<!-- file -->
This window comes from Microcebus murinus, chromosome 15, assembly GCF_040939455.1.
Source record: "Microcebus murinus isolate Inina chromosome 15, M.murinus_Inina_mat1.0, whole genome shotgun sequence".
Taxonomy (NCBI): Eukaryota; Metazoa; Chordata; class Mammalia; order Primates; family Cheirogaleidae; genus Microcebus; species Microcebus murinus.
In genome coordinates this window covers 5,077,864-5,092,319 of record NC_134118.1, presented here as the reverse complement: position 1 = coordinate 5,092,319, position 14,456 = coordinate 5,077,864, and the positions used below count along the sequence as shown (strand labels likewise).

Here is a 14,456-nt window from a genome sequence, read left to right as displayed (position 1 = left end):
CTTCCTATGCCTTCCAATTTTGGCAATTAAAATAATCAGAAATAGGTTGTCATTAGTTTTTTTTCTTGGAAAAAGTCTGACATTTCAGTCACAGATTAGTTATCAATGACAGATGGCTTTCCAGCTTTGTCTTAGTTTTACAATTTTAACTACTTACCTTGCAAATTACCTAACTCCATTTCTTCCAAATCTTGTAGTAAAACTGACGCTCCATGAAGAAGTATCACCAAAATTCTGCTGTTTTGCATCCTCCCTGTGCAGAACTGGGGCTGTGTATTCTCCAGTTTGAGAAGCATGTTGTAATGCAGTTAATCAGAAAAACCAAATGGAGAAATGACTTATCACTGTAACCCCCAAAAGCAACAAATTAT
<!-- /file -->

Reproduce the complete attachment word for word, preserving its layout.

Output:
This window comes from Microcebus murinus, chromosome 15, assembly GCF_040939455.1.
Source record: "Microcebus murinus isolate Inina chromosome 15, M.murinus_Inina_mat1.0, whole genome shotgun sequence".
Taxonomy (NCBI): Eukaryota; Metazoa; Chordata; class Mammalia; order Primates; family Cheirogaleidae; genus Microcebus; species Microcebus murinus.
In genome coordinates this window covers 5,077,864-5,092,319 of record NC_134118.1, presented here as the reverse complement: position 1 = coordinate 5,092,319, position 14,456 = coordinate 5,077,864, and the positions used below count along the sequence as shown (strand labels likewise).

Here is a 14,456-nt window from a genome sequence, read left to right as displayed (position 1 = left end):
CTTCCTATGCCTTCCAATTTTGGCAATTAAAATAATCAGAAATAGGTTGTCATTAGTTTTTTTTCTTGGAAAAAGTCTGACATTTCAGTCACAGATTAGTTATCAATGACAGATGGCTTTCCAGCTTTGTCTTAGTTTTACAATTTTAACTACTTACCTTGCAAATTACCTAACTCCATTTCTTCCAAATCTTGTAGTAAAACTGACGCTCCATGAAGAAGTATCACCAAAATTCTGCTGTTTTGCATCCTCCCTGTGCAGAACTGGGGCTGTGTATTCTCCAGTTTGAGAAGCATGTTGTAATGCAGTTAATCAGAAAAACCAAATGGAGAAATGACTTATCACTGTAACCCCCAAAAGCAACAAATTAT